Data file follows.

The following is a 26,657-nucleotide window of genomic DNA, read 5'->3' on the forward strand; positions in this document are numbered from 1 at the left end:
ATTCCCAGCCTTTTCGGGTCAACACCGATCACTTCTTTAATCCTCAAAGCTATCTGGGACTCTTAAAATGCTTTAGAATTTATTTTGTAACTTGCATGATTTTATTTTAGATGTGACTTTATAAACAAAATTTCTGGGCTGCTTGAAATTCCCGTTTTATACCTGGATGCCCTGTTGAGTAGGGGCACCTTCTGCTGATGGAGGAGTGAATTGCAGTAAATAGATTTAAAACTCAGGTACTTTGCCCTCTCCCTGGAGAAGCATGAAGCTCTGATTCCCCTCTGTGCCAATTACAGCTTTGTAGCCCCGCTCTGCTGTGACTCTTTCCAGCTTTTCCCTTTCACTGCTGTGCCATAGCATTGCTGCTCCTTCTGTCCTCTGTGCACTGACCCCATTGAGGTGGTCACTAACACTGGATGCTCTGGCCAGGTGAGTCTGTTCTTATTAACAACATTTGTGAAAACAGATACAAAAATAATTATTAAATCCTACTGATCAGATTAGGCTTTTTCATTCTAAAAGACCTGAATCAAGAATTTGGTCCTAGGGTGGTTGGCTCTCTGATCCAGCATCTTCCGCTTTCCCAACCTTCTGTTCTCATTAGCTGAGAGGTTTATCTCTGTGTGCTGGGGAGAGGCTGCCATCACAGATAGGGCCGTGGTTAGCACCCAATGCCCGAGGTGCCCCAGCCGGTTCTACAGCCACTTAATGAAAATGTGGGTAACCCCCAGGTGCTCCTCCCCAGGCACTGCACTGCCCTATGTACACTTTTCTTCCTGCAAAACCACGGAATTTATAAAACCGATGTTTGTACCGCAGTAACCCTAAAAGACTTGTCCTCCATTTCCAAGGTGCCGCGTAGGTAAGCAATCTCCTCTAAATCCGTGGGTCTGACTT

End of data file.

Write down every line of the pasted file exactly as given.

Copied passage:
The following is a 26,657-nucleotide window of genomic DNA, read 5'->3' on the forward strand; positions in this document are numbered from 1 at the left end:
ATTCCCAGCCTTTTCGGGTCAACACCGATCACTTCTTTAATCCTCAAAGCTATCTGGGACTCTTAAAATGCTTTAGAATTTATTTTGTAACTTGCATGATTTTATTTTAGATGTGACTTTATAAACAAAATTTCTGGGCTGCTTGAAATTCCCGTTTTATACCTGGATGCCCTGTTGAGTAGGGGCACCTTCTGCTGATGGAGGAGTGAATTGCAGTAAATAGATTTAAAACTCAGGTACTTTGCCCTCTCCCTGGAGAAGCATGAAGCTCTGATTCCCCTCTGTGCCAATTACAGCTTTGTAGCCCCGCTCTGCTGTGACTCTTTCCAGCTTTTCCCTTTCACTGCTGTGCCATAGCATTGCTGCTCCTTCTGTCCTCTGTGCACTGACCCCATTGAGGTGGTCACTAACACTGGATGCTCTGGCCAGGTGAGTCTGTTCTTATTAACAACATTTGTGAAAACAGATACAAAAATAATTATTAAATCCTACTGATCAGATTAGGCTTTTTCATTCTAAAAGACCTGAATCAAGAATTTGGTCCTAGGGTGGTTGGCTCTCTGATCCAGCATCTTCCGCTTTCCCAACCTTCTGTTCTCATTAGCTGAGAGGTTTATCTCTGTGTGCTGGGGAGAGGCTGCCATCACAGATAGGGCCGTGGTTAGCACCCAATGCCCGAGGTGCCCCAGCCGGTTCTACAGCCACTTAATGAAAATGTGGGTAACCCCCAGGTGCTCCTCCCCAGGCACTGCACTGCCCTATGTACACTTTTCTTCCTGCAAAACCACGGAATTTATAAAACCGATGTTTGTACCGCAGTAACCCTAAAAGACTTGTCCTCCATTTCCAAGGTGCCGCGTAGGTAAGCAATCTCCTCTAAATCCGTGGGTCTGACTT